In the vernacular of our time, I feel you, Scott. My first book came partly from my experience of a couple of related works first read at the behest of teachers: Tennyson’s Idylls of the King and Malory’s Morte D’Arthur. The power of literature draws us on, it seems, like the song of the sirens until some of us begin to “sing in our chains,” as the poet said.

That singing in one’s chains thing is a key theme in Jupiter and Gilgamesh. The main character is one Matthew (Matt) Devon, a gifted advertising man who owns a very successful ad agency in Amarillo, Texas. When we meet Matt, however, (I’ll ignore the novel’s prelude for now)  he is living – hiding out, really – in an old grain elevator that he is having remodeled in a small farming town a short distance from Amarillo), trying to run his business via phone conferences, and has taken to calling himself Jupiter. His rationale for the first two acts is that he’s developed a trying case of anthropophobia (perhaps more well known as social anxiety disorder). His rationale for the last is partly that he’s using the alias as a  nom de guerre with his “counselor,” a New Age “life coach”  named Marjorie who offers Matt tea and sympathy both literally and figuratively. He’s a man in retreat from business, from people, from life.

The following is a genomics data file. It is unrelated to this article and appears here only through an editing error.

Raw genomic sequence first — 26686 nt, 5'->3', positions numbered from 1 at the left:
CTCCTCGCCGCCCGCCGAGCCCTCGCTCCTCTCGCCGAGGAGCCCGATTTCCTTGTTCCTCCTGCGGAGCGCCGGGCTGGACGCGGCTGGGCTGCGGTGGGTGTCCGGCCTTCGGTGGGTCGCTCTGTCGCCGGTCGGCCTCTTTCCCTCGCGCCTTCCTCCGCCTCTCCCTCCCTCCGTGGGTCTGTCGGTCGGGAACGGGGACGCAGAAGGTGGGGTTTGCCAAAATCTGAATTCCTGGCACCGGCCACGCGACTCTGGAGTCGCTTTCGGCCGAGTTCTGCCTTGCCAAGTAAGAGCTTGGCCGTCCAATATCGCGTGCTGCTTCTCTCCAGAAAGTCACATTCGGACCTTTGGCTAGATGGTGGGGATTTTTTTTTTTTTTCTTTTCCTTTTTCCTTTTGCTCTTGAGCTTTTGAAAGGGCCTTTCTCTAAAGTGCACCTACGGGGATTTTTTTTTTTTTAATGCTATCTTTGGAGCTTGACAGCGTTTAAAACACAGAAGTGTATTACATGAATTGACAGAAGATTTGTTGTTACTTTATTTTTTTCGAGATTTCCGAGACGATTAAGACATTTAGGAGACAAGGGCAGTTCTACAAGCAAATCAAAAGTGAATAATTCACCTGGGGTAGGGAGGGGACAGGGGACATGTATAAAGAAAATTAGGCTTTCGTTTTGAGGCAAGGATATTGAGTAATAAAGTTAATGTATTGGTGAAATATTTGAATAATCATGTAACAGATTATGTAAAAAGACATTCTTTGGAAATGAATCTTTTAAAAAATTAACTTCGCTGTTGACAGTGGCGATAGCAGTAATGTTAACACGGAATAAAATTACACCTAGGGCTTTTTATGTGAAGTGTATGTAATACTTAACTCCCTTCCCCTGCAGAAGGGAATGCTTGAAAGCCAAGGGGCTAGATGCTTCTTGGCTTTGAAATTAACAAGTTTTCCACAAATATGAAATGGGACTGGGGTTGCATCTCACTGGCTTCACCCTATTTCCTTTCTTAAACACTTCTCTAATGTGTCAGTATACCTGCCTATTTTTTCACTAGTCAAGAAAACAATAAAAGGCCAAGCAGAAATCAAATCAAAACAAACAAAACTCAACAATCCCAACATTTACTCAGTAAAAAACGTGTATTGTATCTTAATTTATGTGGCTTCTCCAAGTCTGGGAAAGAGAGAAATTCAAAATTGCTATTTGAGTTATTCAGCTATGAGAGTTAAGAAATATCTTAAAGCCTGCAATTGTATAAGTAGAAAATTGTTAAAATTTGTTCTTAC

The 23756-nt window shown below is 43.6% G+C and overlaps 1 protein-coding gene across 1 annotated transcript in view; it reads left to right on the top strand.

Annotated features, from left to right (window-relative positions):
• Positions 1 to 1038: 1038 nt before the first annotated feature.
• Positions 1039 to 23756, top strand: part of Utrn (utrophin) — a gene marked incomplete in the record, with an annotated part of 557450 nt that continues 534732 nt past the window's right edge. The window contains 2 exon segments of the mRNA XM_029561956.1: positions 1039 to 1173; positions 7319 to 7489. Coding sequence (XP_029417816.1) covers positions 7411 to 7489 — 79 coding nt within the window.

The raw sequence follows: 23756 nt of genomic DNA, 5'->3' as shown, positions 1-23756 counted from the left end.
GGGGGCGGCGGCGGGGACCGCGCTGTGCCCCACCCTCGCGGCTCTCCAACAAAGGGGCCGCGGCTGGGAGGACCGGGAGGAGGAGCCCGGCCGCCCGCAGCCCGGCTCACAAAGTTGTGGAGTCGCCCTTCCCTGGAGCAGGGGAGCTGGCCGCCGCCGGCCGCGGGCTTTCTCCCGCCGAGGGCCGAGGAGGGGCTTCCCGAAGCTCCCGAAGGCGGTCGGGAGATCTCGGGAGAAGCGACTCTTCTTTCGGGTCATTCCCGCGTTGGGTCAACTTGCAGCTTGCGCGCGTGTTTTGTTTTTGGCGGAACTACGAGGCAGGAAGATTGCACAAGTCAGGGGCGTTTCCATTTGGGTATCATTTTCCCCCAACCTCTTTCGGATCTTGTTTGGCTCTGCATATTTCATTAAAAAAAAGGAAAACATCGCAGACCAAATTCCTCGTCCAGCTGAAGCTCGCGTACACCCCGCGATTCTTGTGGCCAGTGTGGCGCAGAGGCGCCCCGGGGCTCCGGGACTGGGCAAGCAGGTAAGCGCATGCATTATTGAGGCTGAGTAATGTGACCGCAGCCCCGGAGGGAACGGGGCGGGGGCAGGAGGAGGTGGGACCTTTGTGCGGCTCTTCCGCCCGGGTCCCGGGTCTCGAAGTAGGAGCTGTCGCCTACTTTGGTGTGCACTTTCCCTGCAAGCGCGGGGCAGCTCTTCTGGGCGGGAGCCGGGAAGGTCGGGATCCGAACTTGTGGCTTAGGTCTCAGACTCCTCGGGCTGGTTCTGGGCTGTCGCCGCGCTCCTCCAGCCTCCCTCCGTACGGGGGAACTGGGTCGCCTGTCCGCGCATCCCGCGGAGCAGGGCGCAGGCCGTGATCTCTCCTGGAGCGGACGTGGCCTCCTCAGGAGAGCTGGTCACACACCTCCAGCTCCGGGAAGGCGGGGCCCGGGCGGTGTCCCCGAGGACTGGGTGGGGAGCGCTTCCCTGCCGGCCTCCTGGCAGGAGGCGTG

And then Gilgamesh shows up. He teaches Jupiter/Matt a new tune. Continue reading

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Book Review: Throwing the house from the window by Joshua William Booth…

Poems that occasionally challenge readers…the “trigger warning” excuses can begin in 3…2…1….

Throwing the House From the Window by Joshua William Booth

A couple of things will become obvious quickly for readers of this review. The first is that the reviewer has the same last name as the author being reviewed. That would be because we are related. Put that aside. If writers from Sophocles to Turgenev to Steinbeck have taught us anything, it’s that father to son assessments should be read with…a critical mind, let’s say.

The second is that the author of this volume of poetry is a working poet as well as the poetry editor at Scholars & Rogues – where I am fiction editor. So I admit freely there’s a bit of insider trading going on here. But I challenge the reader to find a publication that does not tout works by its own staff. For those who’ve taken that challenge – well, they’ll be gone awhile, so let’s move on, shall we?